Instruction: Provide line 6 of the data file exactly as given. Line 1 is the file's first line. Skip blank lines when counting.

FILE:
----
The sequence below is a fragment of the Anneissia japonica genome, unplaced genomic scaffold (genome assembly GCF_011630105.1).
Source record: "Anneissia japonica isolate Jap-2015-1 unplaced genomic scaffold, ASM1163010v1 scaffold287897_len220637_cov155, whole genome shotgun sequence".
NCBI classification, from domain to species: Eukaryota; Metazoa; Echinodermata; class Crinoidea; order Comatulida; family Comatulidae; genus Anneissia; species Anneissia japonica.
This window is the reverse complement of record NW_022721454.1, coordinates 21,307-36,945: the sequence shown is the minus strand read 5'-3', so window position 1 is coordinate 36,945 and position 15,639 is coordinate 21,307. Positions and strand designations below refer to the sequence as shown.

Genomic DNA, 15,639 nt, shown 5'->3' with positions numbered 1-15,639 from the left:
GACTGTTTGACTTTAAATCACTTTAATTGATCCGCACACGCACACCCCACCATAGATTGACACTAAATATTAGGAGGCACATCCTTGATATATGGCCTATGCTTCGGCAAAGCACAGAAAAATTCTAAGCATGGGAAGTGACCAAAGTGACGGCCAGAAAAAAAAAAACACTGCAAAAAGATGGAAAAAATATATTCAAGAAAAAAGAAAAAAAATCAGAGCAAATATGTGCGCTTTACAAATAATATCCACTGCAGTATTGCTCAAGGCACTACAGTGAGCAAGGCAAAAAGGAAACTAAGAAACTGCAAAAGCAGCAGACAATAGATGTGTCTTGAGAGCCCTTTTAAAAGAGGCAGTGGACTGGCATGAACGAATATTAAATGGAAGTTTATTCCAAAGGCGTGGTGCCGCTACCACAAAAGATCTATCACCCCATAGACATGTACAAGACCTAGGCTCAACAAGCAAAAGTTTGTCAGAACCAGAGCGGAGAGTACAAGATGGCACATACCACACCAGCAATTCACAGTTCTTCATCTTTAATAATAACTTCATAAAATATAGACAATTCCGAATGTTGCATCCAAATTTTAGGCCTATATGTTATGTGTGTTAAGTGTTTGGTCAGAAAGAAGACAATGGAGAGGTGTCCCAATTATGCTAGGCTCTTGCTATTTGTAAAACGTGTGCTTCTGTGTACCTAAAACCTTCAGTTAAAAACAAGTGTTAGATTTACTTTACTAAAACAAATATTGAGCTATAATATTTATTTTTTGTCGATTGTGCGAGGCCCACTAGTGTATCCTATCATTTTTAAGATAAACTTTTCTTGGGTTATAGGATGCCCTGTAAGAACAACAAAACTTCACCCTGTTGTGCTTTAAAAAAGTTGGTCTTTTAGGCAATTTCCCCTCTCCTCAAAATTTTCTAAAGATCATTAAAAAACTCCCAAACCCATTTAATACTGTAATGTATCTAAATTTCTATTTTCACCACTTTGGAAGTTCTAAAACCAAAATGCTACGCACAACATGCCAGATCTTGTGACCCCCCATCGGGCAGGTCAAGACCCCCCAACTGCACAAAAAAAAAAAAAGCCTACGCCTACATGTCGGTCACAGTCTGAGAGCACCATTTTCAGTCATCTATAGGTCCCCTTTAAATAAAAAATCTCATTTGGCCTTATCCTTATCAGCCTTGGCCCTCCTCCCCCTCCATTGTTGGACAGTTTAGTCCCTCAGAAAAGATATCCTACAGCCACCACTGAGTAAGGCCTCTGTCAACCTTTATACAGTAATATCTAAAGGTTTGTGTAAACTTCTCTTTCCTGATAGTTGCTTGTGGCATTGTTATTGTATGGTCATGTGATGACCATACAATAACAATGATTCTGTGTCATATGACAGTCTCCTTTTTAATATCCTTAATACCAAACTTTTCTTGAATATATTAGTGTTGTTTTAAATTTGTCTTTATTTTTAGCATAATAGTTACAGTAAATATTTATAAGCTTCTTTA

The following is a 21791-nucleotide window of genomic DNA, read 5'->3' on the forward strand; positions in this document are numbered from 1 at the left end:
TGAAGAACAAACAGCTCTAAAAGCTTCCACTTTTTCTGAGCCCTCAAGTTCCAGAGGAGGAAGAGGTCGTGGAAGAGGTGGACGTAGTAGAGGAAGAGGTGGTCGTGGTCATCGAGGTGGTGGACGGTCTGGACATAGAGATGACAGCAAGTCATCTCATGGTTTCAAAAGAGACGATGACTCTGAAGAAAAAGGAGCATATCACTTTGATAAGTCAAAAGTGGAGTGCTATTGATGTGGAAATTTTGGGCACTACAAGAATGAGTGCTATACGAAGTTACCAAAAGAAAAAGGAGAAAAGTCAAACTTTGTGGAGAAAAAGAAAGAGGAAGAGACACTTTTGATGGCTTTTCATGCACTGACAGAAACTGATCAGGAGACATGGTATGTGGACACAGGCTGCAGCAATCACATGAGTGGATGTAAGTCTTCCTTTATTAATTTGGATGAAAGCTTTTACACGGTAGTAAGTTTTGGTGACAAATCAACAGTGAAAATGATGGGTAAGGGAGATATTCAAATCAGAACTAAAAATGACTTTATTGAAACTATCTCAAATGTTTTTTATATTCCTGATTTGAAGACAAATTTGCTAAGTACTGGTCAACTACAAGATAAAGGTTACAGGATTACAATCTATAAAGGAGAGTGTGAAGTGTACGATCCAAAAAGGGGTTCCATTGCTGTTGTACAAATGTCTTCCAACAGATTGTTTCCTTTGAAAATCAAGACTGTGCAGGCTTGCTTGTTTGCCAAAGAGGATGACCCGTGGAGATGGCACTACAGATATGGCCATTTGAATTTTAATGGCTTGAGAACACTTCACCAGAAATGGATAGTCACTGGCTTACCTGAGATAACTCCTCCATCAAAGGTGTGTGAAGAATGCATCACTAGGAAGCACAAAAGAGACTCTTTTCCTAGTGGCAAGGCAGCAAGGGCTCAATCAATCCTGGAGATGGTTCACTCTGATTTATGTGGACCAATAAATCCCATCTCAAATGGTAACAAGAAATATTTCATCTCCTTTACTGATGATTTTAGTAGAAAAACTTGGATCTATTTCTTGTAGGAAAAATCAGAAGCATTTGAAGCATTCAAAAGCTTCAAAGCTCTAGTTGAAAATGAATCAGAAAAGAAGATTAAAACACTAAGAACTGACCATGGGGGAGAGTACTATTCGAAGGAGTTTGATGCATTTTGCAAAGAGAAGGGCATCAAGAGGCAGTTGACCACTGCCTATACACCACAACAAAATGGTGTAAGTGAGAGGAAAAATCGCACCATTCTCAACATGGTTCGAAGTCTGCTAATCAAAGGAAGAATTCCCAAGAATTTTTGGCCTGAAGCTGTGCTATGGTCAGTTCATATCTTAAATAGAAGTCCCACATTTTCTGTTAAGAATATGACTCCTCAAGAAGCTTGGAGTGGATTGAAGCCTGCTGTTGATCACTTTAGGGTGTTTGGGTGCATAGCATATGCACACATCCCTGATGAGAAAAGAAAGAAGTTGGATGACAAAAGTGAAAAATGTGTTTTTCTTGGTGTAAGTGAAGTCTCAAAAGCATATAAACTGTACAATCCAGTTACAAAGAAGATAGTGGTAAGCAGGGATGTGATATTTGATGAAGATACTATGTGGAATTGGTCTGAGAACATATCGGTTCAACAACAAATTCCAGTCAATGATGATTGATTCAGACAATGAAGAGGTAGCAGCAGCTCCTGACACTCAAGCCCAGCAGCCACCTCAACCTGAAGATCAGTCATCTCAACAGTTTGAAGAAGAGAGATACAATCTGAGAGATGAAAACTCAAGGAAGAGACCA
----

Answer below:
GACTGTTTGACTTTAAATCACTTTAATTGATCCGCACACGCACACCCCACCATAGATTGACACTAAATATTAGGAGGCACATCCTTGATATATGGCCTATGCTTCGGCAAAGCACAGAAAAATTCTAAGCATGGGAAGTGACCAAAGTGACGGCCAGAAAAAAAAAAACACTGCAAAAAGATGGAAAAAATATATTCAAGAAAAAAGAAAAAAAATCAGAGCAAATATGTGCGCTTTACAAATAATATCCACTGCAGTATTGCTCAAGGCACTACAGTGAGCAAGGCAAAAAGGAAACTAAGAAACTGCAAAAGCAGCAGACAATAGATGTGTCTTGAGAGCCCTTTTAAAAGAGGCAGTGGACTGGCATGAACGAATATTAAATGGAAGTTTATTCCAAAGGCGTGGTGCCGCTACCACAAAAGATCTATCACCCCATAGACATGTACAAGACCTAGGCTCAACAAGCAAAAGTTTGTCAGAACCAGAGCGGAGAGTACAAGATGGCACATACCACACCAGCAATTCACAGTTCTTCATCTTTAATAATAACTTCATAAAATATAGACAATTCCGAATGTTGCATCCAAATTTTAGGCCTATATGTTATGTGTGTTAAGTGTTTGGTCAGAAAGAAGACAATGGAGAGGTGTCCCAATTATGCTAGGCTCTTGCTATTTGTAAAACGTGTGCTTCTGTGTACCTAAAACCTTCAGTTAAAAACAAGTGTTAGATTTACTTTACTAAAACAAATATTGAGCTATAATATTTATTTTTTGTCGATTGTGCGAGGCCCACTAGTGTATCCTATCATTTTTAAGATAAACTTTTCTTGGGTTATAGGATGCCCTGTAAGAACAACAAAACTTCACCCTGTTGTGCTTTAAAAAAGTTGGTCTTTTAGGCAATTTCCCCTCTCCTCAAAATTTTCTAAAGATCATTAAAAAACTCCCAAACCCATTTAATACTGTAATGTATCTAAATTTCTATTTTCACCACTTTGGAAGTTCTAAAACCAAAATGCTACGCACAACATGCCAGATCTTGTGACCCCCCATCGGGCAGGTCAAGACCCCCCAACTGCACAAAAAAAAAAAAAGCCTACGCCTACATGTCGGTCACAGTCTGAGAGCACCATTTTCAGTCATCTATAGGTCCCCTTTAAATAAAAAATCTCATTTGGCCTTATCCTTATCAGCCTTGGCCCTCCTCCCCCTCCATTGTTGGACAGTTTAGTCCCTCAGAAAAGATATCCTACAGCCACCACTGAGTAAGGCCTCTGTCAACCTTTATACAGTAATATCTAAAGGTTTGTGTAAACTTCTCTTTCCTGATAGTTGCTTGTGGCATTGTTATTGTATGGTCATGTGATGACCATACAATAACAATGATTCTGTGTCATATGACAGTCTCCTTTTTAATATCCTTAATACCAAACTTTTCTTGAATATATTAGTGTTGTTTTAAATTTGTCTTTATTTTTAGCATAATAGTTACAGTAAATATTTATAAGCTTCTTTA